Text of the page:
This model also works well with streaming data.
But there are challenges. For example, you need more processing power to recalculate the state of the entity each time. And storing information about all transformations may require more memory than storing just the last state of entities. You can, however, mitigate both issues with cheaper computing power and cloud storage.
CQRS promotes separation of commands and queries. In an application architecture using CQRS, you divide the application into two segments. One is intended for the update and delete – the writing model. With the other segment you do the read – the read model. There are two databases, rather than the one used in the traditional CRUD approach, and each side is optimized for quick and effective operation, whether reading or writing.
The whole application ostensibly works better with separate responsibilities for different parts of code and different elements of the system. For example, in a blog application there are significantly more queries that read data from the database than queries that write data into the database. CQRS helps you optimize the “write” part of the application.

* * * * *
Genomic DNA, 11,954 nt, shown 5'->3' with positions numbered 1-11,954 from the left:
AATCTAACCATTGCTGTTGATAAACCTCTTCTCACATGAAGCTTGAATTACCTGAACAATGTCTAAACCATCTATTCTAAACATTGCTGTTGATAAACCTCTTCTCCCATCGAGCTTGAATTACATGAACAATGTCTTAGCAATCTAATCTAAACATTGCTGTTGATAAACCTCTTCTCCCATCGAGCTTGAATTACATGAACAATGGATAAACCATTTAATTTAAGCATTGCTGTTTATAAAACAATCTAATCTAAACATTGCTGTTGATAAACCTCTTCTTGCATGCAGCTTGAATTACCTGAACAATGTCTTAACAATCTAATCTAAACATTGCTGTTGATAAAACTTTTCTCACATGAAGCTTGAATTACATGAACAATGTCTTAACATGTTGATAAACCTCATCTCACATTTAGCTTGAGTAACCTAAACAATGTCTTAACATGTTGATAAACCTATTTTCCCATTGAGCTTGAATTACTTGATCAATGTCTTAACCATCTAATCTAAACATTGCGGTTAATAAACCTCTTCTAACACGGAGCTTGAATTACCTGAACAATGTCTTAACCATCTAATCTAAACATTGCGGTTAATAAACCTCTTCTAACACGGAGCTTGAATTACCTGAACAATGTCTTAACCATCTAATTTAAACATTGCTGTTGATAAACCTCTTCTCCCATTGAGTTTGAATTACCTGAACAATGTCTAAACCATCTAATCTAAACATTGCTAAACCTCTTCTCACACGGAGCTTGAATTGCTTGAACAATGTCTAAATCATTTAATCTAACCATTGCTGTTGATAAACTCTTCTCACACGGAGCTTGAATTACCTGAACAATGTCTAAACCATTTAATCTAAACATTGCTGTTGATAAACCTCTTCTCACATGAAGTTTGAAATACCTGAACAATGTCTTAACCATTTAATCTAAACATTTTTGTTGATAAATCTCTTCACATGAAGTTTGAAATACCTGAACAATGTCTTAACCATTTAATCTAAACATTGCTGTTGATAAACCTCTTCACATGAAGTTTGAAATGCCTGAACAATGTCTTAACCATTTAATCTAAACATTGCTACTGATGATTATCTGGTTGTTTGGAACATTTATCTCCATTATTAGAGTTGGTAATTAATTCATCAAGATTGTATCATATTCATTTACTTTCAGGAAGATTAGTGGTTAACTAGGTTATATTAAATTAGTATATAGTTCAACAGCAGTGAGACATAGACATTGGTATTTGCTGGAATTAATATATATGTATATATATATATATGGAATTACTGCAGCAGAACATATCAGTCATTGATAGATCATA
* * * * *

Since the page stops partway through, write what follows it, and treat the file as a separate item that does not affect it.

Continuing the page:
How does CQRS work together with event sourcing? The part of the application that updates data then appends the event sequence. For example, in an Apache Kafka topic, the “write” segment of the application adds new events to the queue. Another segment of the application (called an event handler) is subscribed to the Kafka topic; it reads the events, transforms data accordingly, and writes the final state of the data into the “read” database. The “read” segment of the application (the part that accesses data) works directly with the “read” database. It fetches the current state of entities regardless of how this state was computed, as its main task is to accelerate read queries.
Understanding the CQRS Architecture